It's L.T.'s fault. L.T. is the Guyana-born physician-turned-farmer whose Community Supported Agriculture farm we have been members of these past few years. To hear most people tell it, L.T. is non-traditional. To hear him tell it, it would be hard to get more traditional than the farming practices he employs. Instead of tilling up a plot of ground, he digs narrow trenches in the style of his ancestors, leaving the spaces between them unharmed. The turf-covered paths make it easier to work the vegetable plants sown in the trenches, and keep the soil from eroding. The grass -- along with other miscellaneous flowers planted nearby -- fix nitrogen naturally in the soil, and provide vegetative alternatives to insects. As L.T. puts it, "If the only thing bugs have available is what you are hoping to harvest, you are going to lose." So, generously providing "bug distractions and alternatives" is key.
The trenches, in addition to disrupting as little of the soil as possible, also make weeding simpler and more concise, and provides frugal stewardship of moisture. True, heavy rains in the early stages of growth find the trenches vulnerable sloughs; but everything, I am discovering about farming, involves some kind of risk. If it isn't flood, it's drought. If it isn't excessive heat, it is a freakish frost. If it isn't fungus, it's predatory bugs. If... You get the idea.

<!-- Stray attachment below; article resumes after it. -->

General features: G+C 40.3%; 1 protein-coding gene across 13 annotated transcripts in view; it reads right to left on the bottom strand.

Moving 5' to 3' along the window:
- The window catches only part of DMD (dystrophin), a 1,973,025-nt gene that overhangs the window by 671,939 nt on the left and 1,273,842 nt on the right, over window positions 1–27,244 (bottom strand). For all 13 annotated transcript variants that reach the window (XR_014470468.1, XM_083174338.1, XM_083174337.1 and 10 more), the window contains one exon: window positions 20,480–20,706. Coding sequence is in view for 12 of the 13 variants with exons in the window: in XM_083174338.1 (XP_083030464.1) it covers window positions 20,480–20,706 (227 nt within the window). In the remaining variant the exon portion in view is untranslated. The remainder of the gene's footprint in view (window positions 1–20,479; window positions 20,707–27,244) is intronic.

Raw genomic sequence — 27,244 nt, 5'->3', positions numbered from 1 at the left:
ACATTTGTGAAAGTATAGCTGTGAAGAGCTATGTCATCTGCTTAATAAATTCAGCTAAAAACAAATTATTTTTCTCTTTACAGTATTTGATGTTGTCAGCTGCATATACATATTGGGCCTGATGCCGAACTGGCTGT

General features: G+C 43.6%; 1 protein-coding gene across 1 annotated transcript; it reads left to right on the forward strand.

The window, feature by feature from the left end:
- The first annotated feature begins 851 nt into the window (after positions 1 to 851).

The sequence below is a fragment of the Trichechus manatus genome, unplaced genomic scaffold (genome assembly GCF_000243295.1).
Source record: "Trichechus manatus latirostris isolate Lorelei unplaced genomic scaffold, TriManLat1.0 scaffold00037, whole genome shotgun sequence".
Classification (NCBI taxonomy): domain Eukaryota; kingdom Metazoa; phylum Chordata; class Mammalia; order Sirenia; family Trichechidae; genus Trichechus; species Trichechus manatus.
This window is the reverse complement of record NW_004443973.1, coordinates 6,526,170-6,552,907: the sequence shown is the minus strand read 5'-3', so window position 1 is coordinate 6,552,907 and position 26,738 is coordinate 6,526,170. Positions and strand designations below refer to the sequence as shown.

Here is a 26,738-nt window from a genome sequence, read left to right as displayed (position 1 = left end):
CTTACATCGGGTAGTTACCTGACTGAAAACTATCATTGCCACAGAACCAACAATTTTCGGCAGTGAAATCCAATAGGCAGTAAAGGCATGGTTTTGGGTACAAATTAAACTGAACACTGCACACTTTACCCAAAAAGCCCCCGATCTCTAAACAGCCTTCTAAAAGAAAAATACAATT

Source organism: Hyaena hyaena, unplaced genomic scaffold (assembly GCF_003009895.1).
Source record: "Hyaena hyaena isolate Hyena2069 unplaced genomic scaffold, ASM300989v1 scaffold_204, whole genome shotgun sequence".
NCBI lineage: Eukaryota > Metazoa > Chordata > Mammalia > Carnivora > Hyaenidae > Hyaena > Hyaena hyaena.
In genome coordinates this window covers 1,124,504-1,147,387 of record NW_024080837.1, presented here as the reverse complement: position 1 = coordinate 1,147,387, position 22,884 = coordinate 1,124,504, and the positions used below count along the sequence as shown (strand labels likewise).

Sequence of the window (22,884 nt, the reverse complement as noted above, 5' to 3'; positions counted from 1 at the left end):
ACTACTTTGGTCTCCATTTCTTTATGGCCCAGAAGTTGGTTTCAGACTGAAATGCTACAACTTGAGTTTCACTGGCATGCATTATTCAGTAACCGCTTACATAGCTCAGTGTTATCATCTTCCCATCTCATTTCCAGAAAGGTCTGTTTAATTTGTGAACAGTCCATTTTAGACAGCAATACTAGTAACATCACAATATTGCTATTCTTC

The problem, of course, is digging the trenches. It's not quite as miserable as it seems, but only by degree. My intrepid 8" Honda power tiller accomplishes much of the work, chugging and ripping along. But after six or eight passes along the 29' width, you have to stop and remove the loosened turf and soil. It is always demoralizing how little depth is accomplished after so much effort -- and the goal is to excavate down below the root line, six or so inches. The removal process is aided this year by a prehistoric-looking implement brought back from Central America for me as a gift by the church mission team last spring. Called an "acedong", it resembles a wide hoe on the equivalent of an ax handle. Slightly angled and sharp, the acedong turns out to be the perfect width for the trenches and both accelerates the turf removal with its sharp edge and neatly scoops the loosened soil almost shovel-like. None of this is accomplished, of course, without some stooping and forceful swinging; and it's always a race to see if the tiller or I will run out of gas first.
The good news is that all this labor is an investment in the future. Minor reworking should be all that's required in subsequent years -- plus soil health management and species rotation. And reduced weeding will be added reward. In the meantime, it is glacially slow work. Today, then -- not quite half finished with this great earth-moving expedition -- finds me doubly grateful.
- God has seen fit to grant us extra weeks of spring in which to get this preliminary work accomplished.
- It rained hard through the night, leaving the garden too muddy this morning to work in.